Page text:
And the book is rather dated – as it was published in 1999- and so I would not suggest anyone use it if they were planning to schedule hikes – I bet a lot has changed in the 20+ years since it was assembled.

          Wishing you a nice Sunday and thanks again for identifying the cactus for me!
          That was a fun connection

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  2. I’m guessing I would prefer the Appalachian Trail. However, I’m a fiction gal and probably read a book a week. I like clean mystery/adventure books. And I love to read at the beach!! I’ve read a couple of Mediteranea Diet books in past years. I need to read one again. I’m working hard to reach a goal and that might give me a boost of inspiration!

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    1. Hi – well of course “Lisa on the beach” likes to “read on the beach” – hahah
      and the mystery/adventure books sound like a good genre to enjoy weekly.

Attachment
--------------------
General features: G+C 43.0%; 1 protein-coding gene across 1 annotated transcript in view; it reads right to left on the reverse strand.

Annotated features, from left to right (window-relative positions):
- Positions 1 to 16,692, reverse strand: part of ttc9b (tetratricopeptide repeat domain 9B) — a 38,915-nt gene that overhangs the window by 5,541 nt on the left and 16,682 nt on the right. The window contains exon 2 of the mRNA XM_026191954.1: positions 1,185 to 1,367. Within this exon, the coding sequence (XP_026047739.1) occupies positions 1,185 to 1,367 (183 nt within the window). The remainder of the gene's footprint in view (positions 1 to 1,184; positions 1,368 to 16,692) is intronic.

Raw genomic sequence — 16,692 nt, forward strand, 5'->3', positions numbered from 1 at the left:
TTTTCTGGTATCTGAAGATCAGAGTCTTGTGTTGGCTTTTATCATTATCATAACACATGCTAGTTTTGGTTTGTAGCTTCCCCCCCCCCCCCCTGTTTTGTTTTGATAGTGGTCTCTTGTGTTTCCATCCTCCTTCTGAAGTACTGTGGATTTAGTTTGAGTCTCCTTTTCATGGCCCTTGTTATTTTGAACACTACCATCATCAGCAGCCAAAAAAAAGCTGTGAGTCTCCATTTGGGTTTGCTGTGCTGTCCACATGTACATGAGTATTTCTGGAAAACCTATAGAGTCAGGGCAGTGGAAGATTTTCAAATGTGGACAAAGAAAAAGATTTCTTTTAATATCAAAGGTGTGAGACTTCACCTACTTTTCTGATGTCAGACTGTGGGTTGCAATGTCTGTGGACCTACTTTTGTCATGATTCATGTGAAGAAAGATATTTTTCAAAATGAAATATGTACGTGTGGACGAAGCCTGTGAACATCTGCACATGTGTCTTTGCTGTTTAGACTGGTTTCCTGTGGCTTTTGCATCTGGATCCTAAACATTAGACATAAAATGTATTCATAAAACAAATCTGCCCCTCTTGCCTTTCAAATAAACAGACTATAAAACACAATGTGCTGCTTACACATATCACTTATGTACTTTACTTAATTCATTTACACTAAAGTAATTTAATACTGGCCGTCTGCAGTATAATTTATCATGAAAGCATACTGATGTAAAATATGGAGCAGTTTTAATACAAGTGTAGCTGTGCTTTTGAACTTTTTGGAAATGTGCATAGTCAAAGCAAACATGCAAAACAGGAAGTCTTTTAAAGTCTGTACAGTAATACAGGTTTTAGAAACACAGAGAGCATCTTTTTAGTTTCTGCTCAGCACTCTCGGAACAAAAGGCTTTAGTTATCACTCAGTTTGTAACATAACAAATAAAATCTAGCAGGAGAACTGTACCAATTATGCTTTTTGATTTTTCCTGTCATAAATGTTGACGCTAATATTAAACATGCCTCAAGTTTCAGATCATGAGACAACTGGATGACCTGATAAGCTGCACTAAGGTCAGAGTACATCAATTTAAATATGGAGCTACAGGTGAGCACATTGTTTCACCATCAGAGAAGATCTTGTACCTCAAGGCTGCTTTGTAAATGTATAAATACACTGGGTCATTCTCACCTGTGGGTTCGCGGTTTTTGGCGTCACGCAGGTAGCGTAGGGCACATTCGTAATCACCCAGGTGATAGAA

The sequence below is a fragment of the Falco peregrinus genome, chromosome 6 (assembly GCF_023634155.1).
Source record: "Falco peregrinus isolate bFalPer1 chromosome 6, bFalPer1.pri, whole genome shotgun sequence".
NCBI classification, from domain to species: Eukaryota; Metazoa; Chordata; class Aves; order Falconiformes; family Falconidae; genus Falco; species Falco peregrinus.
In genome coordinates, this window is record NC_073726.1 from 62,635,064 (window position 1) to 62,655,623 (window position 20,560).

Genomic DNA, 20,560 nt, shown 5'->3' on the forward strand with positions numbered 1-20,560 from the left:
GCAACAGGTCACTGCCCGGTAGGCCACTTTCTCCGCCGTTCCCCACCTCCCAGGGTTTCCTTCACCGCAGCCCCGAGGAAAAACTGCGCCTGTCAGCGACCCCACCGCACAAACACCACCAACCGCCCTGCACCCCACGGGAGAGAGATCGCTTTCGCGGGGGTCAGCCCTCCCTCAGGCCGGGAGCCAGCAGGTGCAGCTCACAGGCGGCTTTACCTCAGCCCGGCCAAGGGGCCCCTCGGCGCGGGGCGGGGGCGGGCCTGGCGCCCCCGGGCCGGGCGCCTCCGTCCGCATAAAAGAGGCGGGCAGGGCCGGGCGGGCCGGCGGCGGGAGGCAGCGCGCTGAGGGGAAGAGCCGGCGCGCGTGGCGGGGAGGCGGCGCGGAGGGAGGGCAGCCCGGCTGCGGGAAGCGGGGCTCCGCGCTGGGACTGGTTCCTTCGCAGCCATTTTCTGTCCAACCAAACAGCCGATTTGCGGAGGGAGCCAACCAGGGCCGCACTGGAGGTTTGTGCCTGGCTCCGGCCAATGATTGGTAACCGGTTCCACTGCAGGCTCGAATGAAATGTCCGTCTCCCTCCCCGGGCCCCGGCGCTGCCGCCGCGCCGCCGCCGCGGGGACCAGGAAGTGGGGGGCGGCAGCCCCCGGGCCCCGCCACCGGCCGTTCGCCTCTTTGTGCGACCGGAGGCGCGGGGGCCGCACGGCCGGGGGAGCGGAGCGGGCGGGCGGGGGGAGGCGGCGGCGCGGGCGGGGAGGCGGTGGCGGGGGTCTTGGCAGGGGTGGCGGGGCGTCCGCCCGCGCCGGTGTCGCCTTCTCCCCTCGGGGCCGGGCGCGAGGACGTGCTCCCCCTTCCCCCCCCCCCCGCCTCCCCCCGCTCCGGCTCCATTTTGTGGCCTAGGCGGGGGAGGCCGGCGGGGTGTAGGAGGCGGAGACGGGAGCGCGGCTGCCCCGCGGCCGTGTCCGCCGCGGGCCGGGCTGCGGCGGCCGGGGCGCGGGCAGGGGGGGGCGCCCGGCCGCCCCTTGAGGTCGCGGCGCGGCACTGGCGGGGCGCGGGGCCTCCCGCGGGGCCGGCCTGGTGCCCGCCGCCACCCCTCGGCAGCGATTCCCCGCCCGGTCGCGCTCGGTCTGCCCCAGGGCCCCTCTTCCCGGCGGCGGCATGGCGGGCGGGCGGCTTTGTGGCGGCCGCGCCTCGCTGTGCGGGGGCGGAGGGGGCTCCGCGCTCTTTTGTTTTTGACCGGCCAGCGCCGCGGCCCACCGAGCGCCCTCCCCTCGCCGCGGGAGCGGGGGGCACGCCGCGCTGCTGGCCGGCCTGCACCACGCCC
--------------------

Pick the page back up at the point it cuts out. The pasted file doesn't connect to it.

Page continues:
Oe book related to diets and food, that you might want to check out is The Dirt Cure by Dr. Maya.
      Such a good read.

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      1. Interesting!! I bought the book “Twinkie, Deconstructed”. I got about 1/2 way through (it was a little deep). But I don’t intent to ever eat another Twinkie as long as I live! I am an avid ingredient reader now.

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        1. That sounds like a good book and when I was in high school we heard the Twinkie had the ingredients of plastic !
          So
          Sad and I am
          Glad I did not have a lot of chemicals growing up (my mother knew about staying away from aspartame and nitrites in meat)
          Anyhow – The Dirt cure is one lady’s story about coming back to eating meat for the huge nutritional value – and valuing it more because a life was given – and I just like it because I really believe that grains and some veggies are NOT meant for human consumption – especially in the way GMO comes in!
          Also –